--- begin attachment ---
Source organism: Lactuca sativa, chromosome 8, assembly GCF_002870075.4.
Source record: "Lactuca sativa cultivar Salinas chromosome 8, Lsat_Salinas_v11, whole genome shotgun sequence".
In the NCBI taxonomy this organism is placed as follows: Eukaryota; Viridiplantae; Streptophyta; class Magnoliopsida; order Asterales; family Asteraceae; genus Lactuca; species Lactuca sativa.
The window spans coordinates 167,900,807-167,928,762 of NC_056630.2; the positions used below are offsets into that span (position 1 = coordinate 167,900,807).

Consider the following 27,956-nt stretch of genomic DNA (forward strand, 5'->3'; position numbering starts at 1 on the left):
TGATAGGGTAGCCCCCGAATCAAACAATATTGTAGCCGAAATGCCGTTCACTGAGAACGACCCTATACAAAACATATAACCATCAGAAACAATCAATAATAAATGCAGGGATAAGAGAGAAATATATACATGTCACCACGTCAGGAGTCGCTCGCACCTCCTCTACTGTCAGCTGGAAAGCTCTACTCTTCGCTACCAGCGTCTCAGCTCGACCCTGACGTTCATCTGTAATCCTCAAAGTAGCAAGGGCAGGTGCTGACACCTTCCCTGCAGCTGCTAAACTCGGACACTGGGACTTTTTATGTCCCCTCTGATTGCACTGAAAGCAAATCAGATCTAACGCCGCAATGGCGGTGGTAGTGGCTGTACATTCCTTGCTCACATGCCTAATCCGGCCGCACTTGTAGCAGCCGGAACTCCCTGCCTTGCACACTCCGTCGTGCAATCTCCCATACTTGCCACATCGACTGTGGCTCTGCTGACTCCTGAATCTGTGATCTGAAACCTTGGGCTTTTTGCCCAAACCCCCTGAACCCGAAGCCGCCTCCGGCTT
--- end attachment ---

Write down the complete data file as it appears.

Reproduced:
Source organism: Lactuca sativa, chromosome 8, assembly GCF_002870075.4.
Source record: "Lactuca sativa cultivar Salinas chromosome 8, Lsat_Salinas_v11, whole genome shotgun sequence".
In the NCBI taxonomy this organism is placed as follows: Eukaryota; Viridiplantae; Streptophyta; class Magnoliopsida; order Asterales; family Asteraceae; genus Lactuca; species Lactuca sativa.
The window spans coordinates 167,900,807-167,928,762 of NC_056630.2; the positions used below are offsets into that span (position 1 = coordinate 167,900,807).

Consider the following 27,956-nt stretch of genomic DNA (forward strand, 5'->3'; position numbering starts at 1 on the left):
TGATAGGGTAGCCCCCGAATCAAACAATATTGTAGCCGAAATGCCGTTCACTGAGAACGACCCTATACAAAACATATAACCATCAGAAACAATCAATAATAAATGCAGGGATAAGAGAGAAATATATACATGTCACCACGTCAGGAGTCGCTCGCACCTCCTCTACTGTCAGCTGGAAAGCTCTACTCTTCGCTACCAGCGTCTCAGCTCGACCCTGACGTTCATCTGTAATCCTCAAAGTAGCAAGGGCAGGTGCTGACACCTTCCCTGCAGCTGCTAAACTCGGACACTGGGACTTTTTATGTCCCCTCTGATTGCACTGAAAGCAAATCAGATCTAACGCCGCAATGGCGGTGGTAGTGGCTGTACATTCCTTGCTCACATGCCTAATCCGGCCGCACTTGTAGCAGCCGGAACTCCCTGCCTTGCACACTCCGTCGTGCAATCTCCCATACTTGCCACATCGACTGTGGCTCTGCTGACTCCTGAATCTGTGATCTGAAACCTTGGGCTTTTTGCCCAAACCCCCTGAACCCGAAGCCGCCTCCGGCTT